This in my opinion is the state's major problem, and I really want all tiers of government to do more and come up with innovative solutions to make SA a destination again.

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#Article - City development reaches new heights

#3 Post by Ben » Wed Aug 15, 2007 3:35 pm

rticle From ACC Website:
For the second consecutive quarter of 2007, the value of applications lodged for developments in Adelaide has reached record levels, further confirming the City is in the middle of a building and development boom.



282 new development applications – with a total value of $258.6 million – were lodged with the Adelaide City Council during this year’s June quarter, taking the value of applications lodged since the start of 2007 to $461 million.



And, the value of development applications approved by the Council during the June quarter was also the highest on record - 285 applications with a total value of $222.2 million.



Lord Mayor Michael Harbison says the City is experiencing boom times.



“The facts speak for themselves. Not only have development applications and approvals reached record levels, but the number of people living, working and studying in the City continues to rapidly grow,” he says.



“The Council is well on track to achieve our Strategic Management Plan targets of at least 111,000 people working, and at least 66,000 people studying in the City by 2010.”



“And the building boom has added tens of thousands of square metres of office space to the City, including nation-leading examples of green-rated environmentally sustainable developments, such as the new SANTOS House in Flinders Street, and ANZ House in Waymouth Street.”



Included in the list of development applications lodged during the June quarter is the University of Adelaide’s $48.9 million proposal for a new Engineering building at its North Terrace campus, and the $65 million plan for a residential and hotel development on the Academy Cinema site in Hindmarsh Square.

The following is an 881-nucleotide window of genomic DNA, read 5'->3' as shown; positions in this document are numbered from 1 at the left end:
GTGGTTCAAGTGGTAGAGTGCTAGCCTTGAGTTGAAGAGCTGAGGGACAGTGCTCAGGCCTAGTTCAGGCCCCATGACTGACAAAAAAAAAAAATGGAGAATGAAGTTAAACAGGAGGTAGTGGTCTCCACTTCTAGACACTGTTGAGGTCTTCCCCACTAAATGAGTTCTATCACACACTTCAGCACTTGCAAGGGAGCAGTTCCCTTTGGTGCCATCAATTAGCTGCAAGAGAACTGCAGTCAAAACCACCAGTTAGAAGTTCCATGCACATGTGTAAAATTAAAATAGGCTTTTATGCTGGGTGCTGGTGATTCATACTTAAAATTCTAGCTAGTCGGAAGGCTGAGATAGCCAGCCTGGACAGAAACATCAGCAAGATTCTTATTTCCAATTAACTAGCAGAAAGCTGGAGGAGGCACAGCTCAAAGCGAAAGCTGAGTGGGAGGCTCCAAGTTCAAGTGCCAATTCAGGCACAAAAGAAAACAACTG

Among the applications approved by Council during the June quarter are a $111.8 million plan for three new commercial buildings in Angas Street, and a new $35 million office building on the Telstra exchange building site in Franklin Street.

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Re: #Article - City development reaches new heights

#4 Post by ynotsfables » Thu Aug 16, 2007 2:33 am

What happened to the recession that the ANZ bank said we are going to experience yesterday, and the drop in population thats meant to go with it. :?
I remember how thoroughly i felt joy as a child, unfortunately she's no longer my baby sitter.

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Re: #Article - City development reaches new heights

#5 Post by skyliner » Thu Aug 16, 2007 5:21 pm

You don't really want that to happen do you? It is a fact however that every place is subject to economoc cycles. Adelelaide has had it's down cylce during the 1990's.

Boom times are boom times - it is with care that an avoidance of causative factors is addressed. Every economic digest, mine report building construction and political outlook says good news for Adelaide. Forget the ANZ.

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Re: #Article - City development reaches new heights

#6 Post by skyliner » Thu Aug 16, 2007 6:48 pm

Back again.

I note that ANZ made a poor show of it on the share market today - said to be in response to the U.S. market which has become shakey due to over investment. This has been in the realm of home loans linked to rising interest rates and resultant foreclosures on many of said loans. This seems to be affecting RAMS as well in Australia. (gives access to loans when many others wont). Corrections to the share market are now the acceptable way of calling a halt to share runs in a negative direction. Corrections occur to avert recessions and are direct deliberate interventions in the stock market. I would be relatively surprised to hear of an actual collapse in the share market here due to the condition of our economy at present.